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Cecil Coleman was a young nose gunner on a B-24 Liberator bomber



BARBARA SHERMAN - Cecil Coleman, with his WWII photos spread out on the dining room table, has a great sense of humor and enjoys chatting with passersby on his street in Summerfied.Cecil Coleman's life in Summerfield is pretty tame these days compared to his time serving in the Air Corps during World War II, when he participated in 33 missions over Nazi Germany in a B-24 bomber.

Born in Peabody, Kansas, Coleman was 9 months old when his family moved across the border to Oklahoma, where he picked up a slight Midwest accent that he maintains to this day.

In 1936, the family moved to Bakersfield, California, where at age 19, Coleman married his wife Peggy. In September 1943, Coleman was drafted into the Air Corps and shipped overseas, where he was assigned to the 8th Air Force, 453rd Bombardment Group, 735th Bombardment Squadron, based at Old Buckenham Field near Norwich, England.

The 453rd Bombardment Group was a B-24 Liberator heavy-bombardment group that completed a total of 82 consecutive missions without a loss, which was a record, and Coleman was a nose gunner.

Explaining that 25 missions comprised a tour of duty, “I stayed on and did eight more missions,” he said. “I didn't want Hitler to win the war.”

{img:121733}Coleman, who served combat duty in Europe from July 25, 1944, to May 5, 1945, and his fellow fly boys were young – in their late teens and 20s - while the captain was “probably 30 years old,” he said.

For the most part they felt invincible. “We were young and crazy,” Coleman said. “We thought what we were doing was kind of neat.

“Our longest run was 10 hours. We would fly three miles up on bombing missions and take flak from the Germans. Sometimes we could feel the concussions under our feet and used to joke about it. On one mission, we had to kick out a bomb that was stuck.

COURTESY OF CECIL COLDMAN - Cecil Coleman (back row, second from right) poses with his crew that was based at Old Buckenham Field near Norwich,  England.
One time a flak shell came in through the bottom of the plane and went right out the top and then exploded. Another time one missed us by 6 feet. If you could fit a quarter through the hole a shell made, it counted as a hit. We had 126 holes after one mission. The worst we got shot was just little holes, but once we had to land in France and leave the plane there.”

According to Coleman, there were 12 or 13 planes in each group, with 45 groups based at his airfield, and on missions they flew three to five minutes apart.

“When we did saturation bombing, we got close to the target and dropped our bombs as a squadron,” Coleman said. “The lead plane would open its bomb bay doors, and then everyone dropped their bombs at once.”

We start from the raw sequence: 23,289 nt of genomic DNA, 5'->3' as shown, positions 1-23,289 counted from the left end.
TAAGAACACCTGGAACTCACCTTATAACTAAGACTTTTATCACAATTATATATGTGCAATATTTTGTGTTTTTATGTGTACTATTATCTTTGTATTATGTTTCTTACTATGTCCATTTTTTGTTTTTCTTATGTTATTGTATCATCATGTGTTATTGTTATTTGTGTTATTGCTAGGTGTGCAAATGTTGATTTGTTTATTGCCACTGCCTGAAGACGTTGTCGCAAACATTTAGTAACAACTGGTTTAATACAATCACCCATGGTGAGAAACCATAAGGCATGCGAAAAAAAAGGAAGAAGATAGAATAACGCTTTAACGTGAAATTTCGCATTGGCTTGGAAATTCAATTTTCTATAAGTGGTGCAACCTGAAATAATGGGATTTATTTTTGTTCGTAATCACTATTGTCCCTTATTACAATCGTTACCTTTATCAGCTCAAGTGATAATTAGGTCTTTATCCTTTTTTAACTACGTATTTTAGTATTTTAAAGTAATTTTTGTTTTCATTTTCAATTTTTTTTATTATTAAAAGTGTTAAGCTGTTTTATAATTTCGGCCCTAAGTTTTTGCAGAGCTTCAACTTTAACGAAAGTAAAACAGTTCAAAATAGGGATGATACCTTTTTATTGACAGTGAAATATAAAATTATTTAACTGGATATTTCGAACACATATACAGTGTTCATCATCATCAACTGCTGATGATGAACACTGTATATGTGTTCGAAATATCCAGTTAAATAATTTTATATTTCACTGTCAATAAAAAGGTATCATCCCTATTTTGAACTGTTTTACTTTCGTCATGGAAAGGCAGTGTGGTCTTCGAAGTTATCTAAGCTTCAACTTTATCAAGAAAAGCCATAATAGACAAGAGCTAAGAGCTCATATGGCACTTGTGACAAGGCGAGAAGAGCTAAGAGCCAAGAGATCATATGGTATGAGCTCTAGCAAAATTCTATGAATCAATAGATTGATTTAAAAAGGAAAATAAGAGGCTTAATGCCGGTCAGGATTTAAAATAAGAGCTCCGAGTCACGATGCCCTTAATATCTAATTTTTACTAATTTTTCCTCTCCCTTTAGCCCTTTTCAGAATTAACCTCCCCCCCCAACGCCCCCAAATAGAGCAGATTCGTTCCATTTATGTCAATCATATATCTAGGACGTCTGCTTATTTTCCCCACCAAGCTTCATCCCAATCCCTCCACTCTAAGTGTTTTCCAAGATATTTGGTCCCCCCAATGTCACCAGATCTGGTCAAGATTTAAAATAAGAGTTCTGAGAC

Coleman's crew had the good fortune to fly its last six missions in a “modern” B-24J, “which was a much better plane,” Coleman said. “It was sure tough – we got shot up. As the old saying goes, 'War is hell.'”

COURTESY OF CECIL COLEMAN - Cecil Coleman, posing here under a bomber, was assigned to the 8th Air Force, 453rd Bombardment Group, 735th Bombardment Squadron.Jimmy Stewart was his commanding officer after being assigned in March 1944 to the unit Coleman joined, the 453rd Bombardment Group. Stewart was the command pilot in the lead B-24 on missions over Germany, flying a total of 20 sorties with the 453rd Bombardment Group.

“He was a wonderful guy,” Coleman said. “He went from private to brigadier general while in the service. When he came and we found out he was going to be our lead man for the day, we thought it would be a milk run, but we went right to Frankfurt, and it was one of our first runs.”

And Coleman, who said he “never got a scratch,” knew men who were killed. “But I only saw six enemy aircraft the whole time I was there,” he said. “We had a job, and we went out and did it. We've never had a war like that again. War is a terrible thing.”

After Coleman was honorably discharged, he returned to Bakersfield, and he and Peggy had two daughters. Coleman joined the Veterans of Foreign Wars in Fillmore and worked at several jobs in Bakersfield before the family moved to Los Angeles after 10 years.

Coleman worked in precision grinding and then ran his own business until he retired. Both their daughters were living in the Portland area - older daughter Sherian in Clackamas and younger daughter Brenda in Tigard - and the Colemans moved to Clackamas in 1986 for four years before returning to California.

After Brenda's husband Jim Stentz retired, they moved to Summerfield in 2011; Peggy died in 2012, and after the house next door to the Stentzes came up for sale, they persuaded Coleman to buy it and move here, which he did in 2013.

Coleman has five grandchildren, seven great-grandchildren and one great-grandchild.

And one of Coleman's favorite pastimes is to sit in his open garage and chat with passersby. “I'm a people person,” he said, joking, “I talk to 10 or 15 people a day. I insult them, and they insult me back, and I tell them to keep walking.”

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